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Congolese Women’s Campaign Against Sexual Violence in the DRC

February 12, 2010

As I’ve mentioned before, this year’s V-day Campaign is centered around sexual violence against women in the Democratic Republic of the Congo. 10% of the profits of ANY Vagina Monologues performance you go to worldwide will be donated to the City of Joy, a facility for the survivors of sexual violence in Bukavu which will support women’s to healing process and provide them with opportunities to develop their leadership. (The other 90% goes to a local women’s shelter)

I think it’s important to know the background to the crisis in the DRC. It’s also important to know some sense of the scope. That the war, involving 8 countries, 20+ armed groups, and 210 languages has claimed some 5.4 million lives and displaced over 2.8 million. On top of this incredible tragedy is the prevalence of sexual violence against women. I have not found any firm statistics of the number of women affected by sexual violence (it’s a cirme that goes frequently unreported globally) but in the province of South Kivu alone, local health centers report that an average of 40 women are raped daily.

Sexual violence is not an inevitable feature of war. Treating it as such only encourages impunity for perpetrators and often silences survivors. UNAction Against Sexual Violence in Conflict is a great resource and movement for understanding sexual violence as a tactic of war:

Sexual violence has been dismissed as random acts of individual soldiers. But in armed conflict, rape is also often a military tactic, serving as a combat tool to humiliate and demoralize individuals, to tear apart families, and to devastate communities. Armed forces use sexual violence as the spoils of war for soldiers who see the rape of women as their entitlement. Lawlessness allows perpetrators to act with impunity and leaves survivors with little to no recourse.

The extreme violence that women suffer during conflict foes not arise solely out of the conditions of war; it is directly related to the violence that exists in women’s lives during peacetime.

What should be emphasized most, however, in hearing that statistics that shock and scare, and seeking to understand the structural nature of this violence, is the incredible strength and resilience of the women in the Congo. What Nicholas Kristof gets wrong, in columns like “Orphaned, Raped, and Ignored” is that he presents these women as victims, rather than survivors. He explains his reasons for doing this, that inevitably the American public will only respond to stories of extreme tragedy. The story of incredibly powerful women surviving through oppression is less sexy, maybe, but it’s the truth.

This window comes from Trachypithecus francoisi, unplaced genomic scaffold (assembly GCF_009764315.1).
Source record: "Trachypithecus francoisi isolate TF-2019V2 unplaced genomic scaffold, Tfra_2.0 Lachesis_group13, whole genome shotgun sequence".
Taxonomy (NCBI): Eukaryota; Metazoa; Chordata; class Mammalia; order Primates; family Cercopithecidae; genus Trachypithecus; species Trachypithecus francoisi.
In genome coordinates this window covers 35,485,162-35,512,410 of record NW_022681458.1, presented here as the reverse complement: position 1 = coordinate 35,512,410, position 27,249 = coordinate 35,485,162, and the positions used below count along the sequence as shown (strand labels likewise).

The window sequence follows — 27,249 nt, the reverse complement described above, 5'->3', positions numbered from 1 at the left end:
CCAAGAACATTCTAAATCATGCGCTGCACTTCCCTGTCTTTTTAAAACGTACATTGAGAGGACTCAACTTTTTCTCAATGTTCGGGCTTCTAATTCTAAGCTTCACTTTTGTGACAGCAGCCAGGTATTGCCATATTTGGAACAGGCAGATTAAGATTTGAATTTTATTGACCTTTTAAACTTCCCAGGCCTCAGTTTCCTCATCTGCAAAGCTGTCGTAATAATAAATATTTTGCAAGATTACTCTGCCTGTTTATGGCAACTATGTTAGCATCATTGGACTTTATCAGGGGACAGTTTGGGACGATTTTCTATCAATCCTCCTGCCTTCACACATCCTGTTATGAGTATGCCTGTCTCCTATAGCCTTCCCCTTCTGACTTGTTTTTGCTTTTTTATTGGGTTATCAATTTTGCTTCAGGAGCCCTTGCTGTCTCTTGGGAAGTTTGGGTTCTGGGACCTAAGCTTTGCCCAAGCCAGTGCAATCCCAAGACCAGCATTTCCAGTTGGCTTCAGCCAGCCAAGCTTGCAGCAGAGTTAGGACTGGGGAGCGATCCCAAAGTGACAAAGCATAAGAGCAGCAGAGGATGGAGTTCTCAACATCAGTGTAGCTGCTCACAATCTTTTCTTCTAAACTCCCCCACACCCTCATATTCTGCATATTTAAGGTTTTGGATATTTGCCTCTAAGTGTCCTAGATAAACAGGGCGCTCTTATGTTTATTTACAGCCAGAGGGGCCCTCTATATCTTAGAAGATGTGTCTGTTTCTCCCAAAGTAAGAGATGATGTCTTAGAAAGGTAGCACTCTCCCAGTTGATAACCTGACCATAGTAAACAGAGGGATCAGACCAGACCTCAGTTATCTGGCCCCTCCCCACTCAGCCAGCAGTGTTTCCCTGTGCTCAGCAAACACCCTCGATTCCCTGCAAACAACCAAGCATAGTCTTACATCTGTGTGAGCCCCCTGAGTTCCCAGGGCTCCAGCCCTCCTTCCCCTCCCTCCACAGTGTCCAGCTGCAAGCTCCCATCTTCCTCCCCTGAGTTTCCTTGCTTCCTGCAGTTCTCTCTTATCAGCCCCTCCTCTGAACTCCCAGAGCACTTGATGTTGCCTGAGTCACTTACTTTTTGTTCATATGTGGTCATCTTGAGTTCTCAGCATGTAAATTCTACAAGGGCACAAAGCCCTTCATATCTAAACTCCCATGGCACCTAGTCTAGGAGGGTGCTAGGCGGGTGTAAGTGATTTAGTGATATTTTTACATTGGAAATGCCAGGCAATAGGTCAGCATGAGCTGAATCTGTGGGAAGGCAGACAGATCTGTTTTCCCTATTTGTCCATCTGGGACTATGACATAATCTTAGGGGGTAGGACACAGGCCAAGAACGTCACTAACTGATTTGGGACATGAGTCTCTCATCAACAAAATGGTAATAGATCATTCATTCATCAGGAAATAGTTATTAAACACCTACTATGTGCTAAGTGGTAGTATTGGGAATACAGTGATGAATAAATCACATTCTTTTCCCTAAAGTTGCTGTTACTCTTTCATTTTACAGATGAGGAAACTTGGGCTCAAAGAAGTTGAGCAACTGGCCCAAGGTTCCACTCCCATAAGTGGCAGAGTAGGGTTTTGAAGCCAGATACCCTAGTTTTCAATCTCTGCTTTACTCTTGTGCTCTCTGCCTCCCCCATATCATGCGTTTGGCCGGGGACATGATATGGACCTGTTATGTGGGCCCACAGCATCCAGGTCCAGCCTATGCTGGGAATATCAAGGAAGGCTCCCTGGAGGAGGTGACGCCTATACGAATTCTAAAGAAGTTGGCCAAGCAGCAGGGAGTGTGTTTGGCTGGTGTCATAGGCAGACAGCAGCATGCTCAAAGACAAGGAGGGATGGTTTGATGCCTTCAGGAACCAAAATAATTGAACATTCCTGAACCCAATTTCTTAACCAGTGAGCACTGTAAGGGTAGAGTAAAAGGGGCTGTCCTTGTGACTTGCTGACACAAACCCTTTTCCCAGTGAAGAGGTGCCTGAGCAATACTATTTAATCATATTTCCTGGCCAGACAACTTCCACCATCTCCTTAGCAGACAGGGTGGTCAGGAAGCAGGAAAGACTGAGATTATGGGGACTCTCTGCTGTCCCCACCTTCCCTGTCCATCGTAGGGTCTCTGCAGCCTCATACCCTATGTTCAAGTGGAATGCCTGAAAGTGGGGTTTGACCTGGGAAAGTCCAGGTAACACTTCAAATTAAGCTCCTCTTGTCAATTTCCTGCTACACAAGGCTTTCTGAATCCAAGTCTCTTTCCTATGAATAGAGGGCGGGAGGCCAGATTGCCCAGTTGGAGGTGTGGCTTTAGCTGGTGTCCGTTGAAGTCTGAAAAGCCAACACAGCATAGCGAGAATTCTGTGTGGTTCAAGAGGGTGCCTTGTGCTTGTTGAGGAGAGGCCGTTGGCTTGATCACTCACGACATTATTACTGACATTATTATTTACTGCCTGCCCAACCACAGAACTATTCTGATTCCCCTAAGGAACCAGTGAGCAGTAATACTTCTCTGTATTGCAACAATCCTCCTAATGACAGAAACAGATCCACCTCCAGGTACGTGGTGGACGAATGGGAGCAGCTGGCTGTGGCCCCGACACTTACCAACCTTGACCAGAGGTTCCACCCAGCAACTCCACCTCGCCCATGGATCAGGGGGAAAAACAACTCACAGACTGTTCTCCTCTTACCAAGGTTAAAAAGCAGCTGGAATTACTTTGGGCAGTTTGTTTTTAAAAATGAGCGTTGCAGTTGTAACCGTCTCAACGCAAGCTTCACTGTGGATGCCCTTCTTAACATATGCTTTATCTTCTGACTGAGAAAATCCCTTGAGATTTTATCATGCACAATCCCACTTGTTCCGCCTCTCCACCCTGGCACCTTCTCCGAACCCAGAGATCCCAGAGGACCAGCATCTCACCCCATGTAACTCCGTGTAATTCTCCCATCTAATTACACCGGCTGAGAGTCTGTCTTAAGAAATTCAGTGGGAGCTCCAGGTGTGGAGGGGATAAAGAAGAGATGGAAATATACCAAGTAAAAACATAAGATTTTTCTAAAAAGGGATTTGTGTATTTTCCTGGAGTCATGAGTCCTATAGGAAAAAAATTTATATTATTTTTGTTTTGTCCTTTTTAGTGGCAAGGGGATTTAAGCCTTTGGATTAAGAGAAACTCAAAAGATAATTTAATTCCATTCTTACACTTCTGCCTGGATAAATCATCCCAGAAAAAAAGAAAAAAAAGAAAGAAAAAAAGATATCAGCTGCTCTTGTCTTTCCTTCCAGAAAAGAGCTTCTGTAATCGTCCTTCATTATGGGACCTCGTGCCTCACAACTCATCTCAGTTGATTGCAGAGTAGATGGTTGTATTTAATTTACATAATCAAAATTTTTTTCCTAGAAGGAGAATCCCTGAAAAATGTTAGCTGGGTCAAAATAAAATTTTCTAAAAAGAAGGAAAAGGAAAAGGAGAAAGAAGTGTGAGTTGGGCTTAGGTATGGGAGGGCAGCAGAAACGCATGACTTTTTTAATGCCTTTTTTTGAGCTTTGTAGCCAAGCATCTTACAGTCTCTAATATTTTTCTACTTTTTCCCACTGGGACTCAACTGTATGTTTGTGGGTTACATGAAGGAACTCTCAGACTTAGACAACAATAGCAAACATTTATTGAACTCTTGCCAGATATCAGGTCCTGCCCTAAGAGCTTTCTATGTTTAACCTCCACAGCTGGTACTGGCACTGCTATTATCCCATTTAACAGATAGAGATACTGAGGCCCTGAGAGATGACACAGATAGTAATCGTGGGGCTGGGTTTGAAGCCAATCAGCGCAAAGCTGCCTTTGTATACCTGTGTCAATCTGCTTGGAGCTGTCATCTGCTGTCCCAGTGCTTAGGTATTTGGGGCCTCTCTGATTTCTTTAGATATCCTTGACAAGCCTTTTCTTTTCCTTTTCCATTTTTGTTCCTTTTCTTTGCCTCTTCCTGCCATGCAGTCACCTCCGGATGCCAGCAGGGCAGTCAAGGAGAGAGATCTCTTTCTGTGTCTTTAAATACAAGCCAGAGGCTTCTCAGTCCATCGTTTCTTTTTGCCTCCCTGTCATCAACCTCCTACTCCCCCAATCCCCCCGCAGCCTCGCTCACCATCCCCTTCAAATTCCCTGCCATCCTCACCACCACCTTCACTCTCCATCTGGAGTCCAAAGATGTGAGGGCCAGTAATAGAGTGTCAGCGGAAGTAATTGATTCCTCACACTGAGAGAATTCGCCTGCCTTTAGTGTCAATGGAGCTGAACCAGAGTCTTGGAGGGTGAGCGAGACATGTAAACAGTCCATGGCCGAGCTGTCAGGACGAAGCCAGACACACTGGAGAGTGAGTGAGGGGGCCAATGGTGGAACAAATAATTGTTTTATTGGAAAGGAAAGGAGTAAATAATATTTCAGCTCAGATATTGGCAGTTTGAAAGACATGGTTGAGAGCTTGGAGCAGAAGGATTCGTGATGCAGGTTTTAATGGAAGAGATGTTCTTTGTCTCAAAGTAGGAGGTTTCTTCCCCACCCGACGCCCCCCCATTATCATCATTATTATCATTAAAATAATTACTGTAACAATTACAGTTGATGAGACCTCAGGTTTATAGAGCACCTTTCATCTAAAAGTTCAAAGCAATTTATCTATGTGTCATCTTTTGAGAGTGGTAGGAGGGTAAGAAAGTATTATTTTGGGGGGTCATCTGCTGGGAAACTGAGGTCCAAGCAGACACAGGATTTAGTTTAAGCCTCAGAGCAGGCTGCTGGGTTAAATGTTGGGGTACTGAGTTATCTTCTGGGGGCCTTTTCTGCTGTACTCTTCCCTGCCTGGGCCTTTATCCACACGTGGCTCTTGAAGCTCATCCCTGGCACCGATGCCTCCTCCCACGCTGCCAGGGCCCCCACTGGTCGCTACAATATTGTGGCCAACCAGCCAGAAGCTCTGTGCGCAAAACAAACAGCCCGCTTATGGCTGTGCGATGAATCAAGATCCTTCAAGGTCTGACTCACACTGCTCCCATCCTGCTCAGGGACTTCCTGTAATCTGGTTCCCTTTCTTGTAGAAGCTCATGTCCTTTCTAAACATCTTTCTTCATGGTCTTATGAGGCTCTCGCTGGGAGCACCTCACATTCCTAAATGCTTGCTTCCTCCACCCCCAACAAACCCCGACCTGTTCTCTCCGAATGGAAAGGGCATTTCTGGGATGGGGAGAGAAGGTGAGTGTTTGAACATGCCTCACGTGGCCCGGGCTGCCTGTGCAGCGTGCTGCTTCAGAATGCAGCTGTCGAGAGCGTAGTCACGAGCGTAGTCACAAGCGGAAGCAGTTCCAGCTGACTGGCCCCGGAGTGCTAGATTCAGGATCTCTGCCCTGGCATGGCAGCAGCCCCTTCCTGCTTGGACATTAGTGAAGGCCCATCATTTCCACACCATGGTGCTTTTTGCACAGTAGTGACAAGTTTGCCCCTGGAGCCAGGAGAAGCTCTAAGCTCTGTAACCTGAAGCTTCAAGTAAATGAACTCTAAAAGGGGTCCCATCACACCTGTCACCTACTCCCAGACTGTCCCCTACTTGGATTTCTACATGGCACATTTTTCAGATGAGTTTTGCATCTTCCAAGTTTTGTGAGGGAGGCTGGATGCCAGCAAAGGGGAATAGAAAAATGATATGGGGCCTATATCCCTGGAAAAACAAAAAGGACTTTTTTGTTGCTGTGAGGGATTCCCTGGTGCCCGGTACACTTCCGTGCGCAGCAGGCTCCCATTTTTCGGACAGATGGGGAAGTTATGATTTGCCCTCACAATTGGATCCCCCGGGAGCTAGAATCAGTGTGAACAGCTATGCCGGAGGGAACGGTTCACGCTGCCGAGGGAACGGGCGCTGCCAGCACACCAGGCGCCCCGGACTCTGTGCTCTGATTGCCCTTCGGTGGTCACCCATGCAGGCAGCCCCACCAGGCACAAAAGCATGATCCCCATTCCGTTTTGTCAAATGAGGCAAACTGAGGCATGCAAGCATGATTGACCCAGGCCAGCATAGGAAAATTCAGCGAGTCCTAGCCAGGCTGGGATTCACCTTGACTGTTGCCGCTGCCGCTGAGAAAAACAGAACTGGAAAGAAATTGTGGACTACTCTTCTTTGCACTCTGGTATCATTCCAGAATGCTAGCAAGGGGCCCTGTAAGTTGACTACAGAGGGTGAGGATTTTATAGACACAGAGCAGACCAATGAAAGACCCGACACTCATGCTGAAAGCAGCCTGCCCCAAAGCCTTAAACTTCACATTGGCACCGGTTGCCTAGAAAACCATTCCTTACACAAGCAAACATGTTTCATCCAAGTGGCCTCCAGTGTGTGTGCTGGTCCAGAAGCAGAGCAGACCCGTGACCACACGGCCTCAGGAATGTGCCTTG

The documentary The Greatest Silence highlights some of the women that are turning pain into power and reclaiming their communities. Like Major Munyole, of the National Police. Munyole, who works out of a wooden shack, is a one-woman special victims unit in charge of investigating sex crimes in the eastern DRC.

And so, what is a woman? The woman is the mother of a nation. He who rapes a woman, rapes an entire nation. When a woman is exposed to that kind of violence, it’s the entire country that is affected by it. – Major Munyole

A group of women show this same amount of strength is the Congolese Women’s Campaign Against Sexual Violence in the DRC , an initiative launched by women’s associations in Eastern DRC to bolster the fight against sexual violence.

Without your support, our action will lose momentum. Without our partnership, your action will have little impact. Help us change the direction of the fight against sexual violence in the DRC.
Click here to sign the petition.

I am in serious awe of the women in the DRC. To be faced with such violence and to continue to live, to support, to speak up, shows such incredible power and strength that I can only aspire to.

To learn more about these powerful women, come to the Congo teach-in next Thursday at 8 in the LDC. And be sure to be at the Vagina Monologues performance this Saturday to see powerful women on your own campus speaking up!

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One Comment leave one →
  1. February 13, 2010 2:32 AM

    CNN did an interview with President Kabila on the subject of sexual violence in the Congo in 2006 (when he was running for office). I found it very interesting at the time.

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